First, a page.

Out & About …

… on the North York Moors, or wherever I happen to be.

Tag: Captain James Cook

  • With a teachers’ strike likely, it seems timely to point out that exactly 50 years ago today teachers resumed their normal working after a three-month work-to-rule dispute with the local authority

    With a teachers’ strike likely, it seems timely to point out that exactly 50 years ago today teachers resumed their normal working after a three-month work-to-rule dispute with the local authority

    On this day in 1973, the Daily Mirror published interviews with some Teesside pupils: HILARY COX, age 13: “It’s rotten, it’s boring, and my Mam says she’s sick of me going in and out like a yo-yo all day. There’s nothing to do at all. “I’ve been going to all the classes that have been […]

  • The story of Cleopatra’s Needle’s journey to Britain

    The story of Cleopatra’s Needle’s journey to Britain

    The well-known monument to Capt. James Cook was erected in 1827. The design of an obelisk has led some to speculate a masonic connection. But the more probable reasoning was that obelisks were simply in vogue. In that year, Dublin had begun its erection of the Wellington Monument in Phoenix Park to commemorate victories by […]

  • With the cloud hiding most signs of modernity — a notable exception being the well-worn paths — I can’t help thinking that this a timeless view

    With the cloud hiding most signs of modernity — a notable exception being the well-worn paths — I can’t help thinking that this a timeless view

    It is certainly a view the young James Cook would have recognised while he lived with his family at Aireyholme Farm. Cook of course would go on to achieve fame with his navigational exploits in the Pacific, beginning with his trip to Tahiti to observe of the Transit of Venus. He left England aboard the […]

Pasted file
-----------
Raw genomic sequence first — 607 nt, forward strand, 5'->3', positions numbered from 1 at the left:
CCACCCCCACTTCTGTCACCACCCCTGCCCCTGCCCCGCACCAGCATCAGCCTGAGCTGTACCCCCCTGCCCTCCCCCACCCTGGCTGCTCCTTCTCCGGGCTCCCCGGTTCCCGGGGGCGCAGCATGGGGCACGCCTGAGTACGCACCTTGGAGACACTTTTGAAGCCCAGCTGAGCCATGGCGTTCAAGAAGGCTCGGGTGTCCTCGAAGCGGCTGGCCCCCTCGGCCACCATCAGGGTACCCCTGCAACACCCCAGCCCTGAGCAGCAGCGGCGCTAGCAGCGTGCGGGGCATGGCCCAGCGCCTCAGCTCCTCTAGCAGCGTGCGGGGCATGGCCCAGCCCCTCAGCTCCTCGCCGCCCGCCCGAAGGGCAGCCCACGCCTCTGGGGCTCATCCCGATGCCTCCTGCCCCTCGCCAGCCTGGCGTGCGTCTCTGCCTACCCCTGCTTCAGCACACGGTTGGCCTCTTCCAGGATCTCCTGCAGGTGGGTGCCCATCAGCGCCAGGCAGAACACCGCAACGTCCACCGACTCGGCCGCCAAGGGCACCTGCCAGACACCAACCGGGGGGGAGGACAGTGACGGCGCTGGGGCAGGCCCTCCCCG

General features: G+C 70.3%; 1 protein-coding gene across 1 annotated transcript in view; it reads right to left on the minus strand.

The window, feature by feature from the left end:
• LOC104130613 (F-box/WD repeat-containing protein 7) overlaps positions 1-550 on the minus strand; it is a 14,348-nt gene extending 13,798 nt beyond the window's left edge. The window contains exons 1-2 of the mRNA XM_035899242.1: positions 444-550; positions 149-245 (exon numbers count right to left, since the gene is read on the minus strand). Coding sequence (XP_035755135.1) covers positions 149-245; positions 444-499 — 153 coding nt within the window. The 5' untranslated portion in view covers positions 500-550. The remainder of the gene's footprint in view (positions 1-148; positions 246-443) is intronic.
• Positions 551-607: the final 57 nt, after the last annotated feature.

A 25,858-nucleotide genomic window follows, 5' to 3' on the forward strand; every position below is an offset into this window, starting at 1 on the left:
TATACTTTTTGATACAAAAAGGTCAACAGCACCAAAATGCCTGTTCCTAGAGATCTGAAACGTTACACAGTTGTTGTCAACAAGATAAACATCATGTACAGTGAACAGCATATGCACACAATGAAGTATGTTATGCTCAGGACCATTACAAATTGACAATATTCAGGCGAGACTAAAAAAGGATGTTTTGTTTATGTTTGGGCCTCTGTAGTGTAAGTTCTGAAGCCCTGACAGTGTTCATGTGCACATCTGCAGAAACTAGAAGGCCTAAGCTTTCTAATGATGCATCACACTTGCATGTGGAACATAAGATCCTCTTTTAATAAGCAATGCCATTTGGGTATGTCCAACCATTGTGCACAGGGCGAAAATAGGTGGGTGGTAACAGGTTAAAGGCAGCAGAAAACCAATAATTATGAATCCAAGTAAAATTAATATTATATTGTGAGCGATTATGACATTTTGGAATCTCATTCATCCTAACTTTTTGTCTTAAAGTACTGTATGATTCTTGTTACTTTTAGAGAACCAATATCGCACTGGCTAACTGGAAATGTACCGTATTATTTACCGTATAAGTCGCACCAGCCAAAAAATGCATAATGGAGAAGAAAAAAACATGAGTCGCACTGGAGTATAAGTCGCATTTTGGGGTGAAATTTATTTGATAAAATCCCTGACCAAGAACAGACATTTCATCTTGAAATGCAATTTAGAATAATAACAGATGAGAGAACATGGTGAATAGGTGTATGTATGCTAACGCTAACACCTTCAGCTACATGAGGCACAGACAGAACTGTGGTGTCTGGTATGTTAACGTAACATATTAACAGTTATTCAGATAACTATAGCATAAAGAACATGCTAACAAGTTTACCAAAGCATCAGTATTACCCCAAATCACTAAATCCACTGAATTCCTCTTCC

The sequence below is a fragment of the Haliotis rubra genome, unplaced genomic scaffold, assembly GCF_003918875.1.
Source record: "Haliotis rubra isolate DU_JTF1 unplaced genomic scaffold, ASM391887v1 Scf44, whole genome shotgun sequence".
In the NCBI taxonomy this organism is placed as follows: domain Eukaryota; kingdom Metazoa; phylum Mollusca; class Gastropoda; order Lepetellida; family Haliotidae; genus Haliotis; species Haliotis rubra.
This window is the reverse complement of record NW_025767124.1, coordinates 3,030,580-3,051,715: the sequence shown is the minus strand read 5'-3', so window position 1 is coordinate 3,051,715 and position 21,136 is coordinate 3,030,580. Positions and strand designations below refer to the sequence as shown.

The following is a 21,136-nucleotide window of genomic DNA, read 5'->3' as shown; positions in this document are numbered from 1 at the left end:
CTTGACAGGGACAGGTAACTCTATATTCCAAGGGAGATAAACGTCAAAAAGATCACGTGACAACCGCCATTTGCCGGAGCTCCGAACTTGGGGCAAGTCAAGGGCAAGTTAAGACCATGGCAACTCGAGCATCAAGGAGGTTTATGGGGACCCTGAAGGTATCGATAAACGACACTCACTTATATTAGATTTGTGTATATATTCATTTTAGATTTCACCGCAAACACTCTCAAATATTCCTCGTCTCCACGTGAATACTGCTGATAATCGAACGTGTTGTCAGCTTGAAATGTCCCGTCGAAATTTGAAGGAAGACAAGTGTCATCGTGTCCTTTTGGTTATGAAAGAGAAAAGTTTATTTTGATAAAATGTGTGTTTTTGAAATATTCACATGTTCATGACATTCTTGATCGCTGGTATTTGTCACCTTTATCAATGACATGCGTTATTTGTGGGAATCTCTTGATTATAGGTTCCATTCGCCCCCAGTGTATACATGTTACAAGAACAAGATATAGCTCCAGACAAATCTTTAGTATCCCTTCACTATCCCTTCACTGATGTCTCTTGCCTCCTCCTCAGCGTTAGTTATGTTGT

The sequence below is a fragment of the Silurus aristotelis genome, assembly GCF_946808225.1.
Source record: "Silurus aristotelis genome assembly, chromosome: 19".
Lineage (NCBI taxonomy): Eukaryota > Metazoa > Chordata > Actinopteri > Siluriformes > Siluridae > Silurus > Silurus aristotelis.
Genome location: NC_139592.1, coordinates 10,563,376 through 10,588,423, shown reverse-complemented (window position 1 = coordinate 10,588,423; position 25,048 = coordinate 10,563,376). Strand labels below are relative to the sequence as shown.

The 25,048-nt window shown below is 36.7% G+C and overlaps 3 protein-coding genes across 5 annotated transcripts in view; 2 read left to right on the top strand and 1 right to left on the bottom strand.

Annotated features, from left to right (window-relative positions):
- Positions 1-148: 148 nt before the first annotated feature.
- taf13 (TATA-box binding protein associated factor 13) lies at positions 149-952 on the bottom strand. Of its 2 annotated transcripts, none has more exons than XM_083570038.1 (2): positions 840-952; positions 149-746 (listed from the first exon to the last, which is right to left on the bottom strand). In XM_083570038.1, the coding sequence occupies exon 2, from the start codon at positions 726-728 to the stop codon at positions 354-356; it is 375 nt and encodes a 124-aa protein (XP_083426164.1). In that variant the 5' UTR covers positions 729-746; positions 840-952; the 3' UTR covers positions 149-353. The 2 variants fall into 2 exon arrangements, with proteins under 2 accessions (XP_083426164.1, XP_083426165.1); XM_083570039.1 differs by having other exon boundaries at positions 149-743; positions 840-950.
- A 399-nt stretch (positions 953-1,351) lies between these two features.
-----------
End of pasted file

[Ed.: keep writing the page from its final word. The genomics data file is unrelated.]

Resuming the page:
• Baysdale

    Baysdale

    Today is Australia Day. An Australian national holiday to commemorate when the British First Fleet, led by Captain Arthur Phillip, sailed into Port Jackson so establishing the first permanent white European settlement on the continent. The year was 1788, almost eighteen years after Captain James Cook had set foot on the place. The fleet comprised eleven […]

  • Aireyholme Farm

    Aireyholme Farm

    They must be lambing around now at Aireyholme Farm, the 1st April being the traditional date. There are plenty of sheep in the surrounding fields. Although a single farm now, Aireyholme was recorded in the Domesday Book as the manor of Ergun. It must have a been a moderately sized settlement then and the name […]

  • Capt. Cook’s Monument

    Capt. Cook’s Monument

    A cracking day on the moors. Breaking virgin snow on Easby Moor, totally on my own, the first time since this pandemic struck. Capt. Cook’s Monument has been an attraction ever since it was built. One such visitor was William Stott Banks, a Victorian gentleman. In 1866, he published a guide book of Walks in […]

  • What shall we do about Capt. Cook?

    What shall we do about Capt. Cook?

    The recent events in Bristol when Edward Colston, deputy governor of the Royal African Company which oversaw the transportation into slavery of an estimated 84,000 Africans plus another 19,000 who did not survive the sea voyage, ended up at the bottom of the harbour, raises questions closer to home. Whilst not condoning the criminal aspects […]

  • 14th February 1779 – Death of Capt. Cook in Kealakekua Bay, Hawaii

    14th February 1779 – Death of Capt. Cook in Kealakekua Bay, Hawaii

    I can not let St. Valentine’s Day pass without a mention of Captain James Cook R.N., Great Ayton’s most famous son, who was killed on this day in 1779 in Kealakekua Bay, Hawai’i. He is remembered as a hero, a great explorer, navigator, cartographer, “discoverer” of New Zealand. Ayton was his boyhood home, his father […]

  • Capt. Cook’s Monument

    Capt. Cook’s Monument

    A hostile environment of supercooled ice crystals, 20º below freezing. And 20,000′ below those cirrus clouds, it’s the hottest day of the year. Capt. Cook’s Monument, the obelisk on Easby Moor, that’s visible for miles around, towers above a group of schoolchildren enjoying being outside. It’s great to see some schools still value outdoor education. […]

  • Easby Moor

    Easby Moor

    It’s that mellow time of the year with every other field growing rapeseed. Used for animal feeds, vegetable oil and biodiesel. Easby Moor in the distance with Captain Cook’s monument. Open Space Web-Map builder Code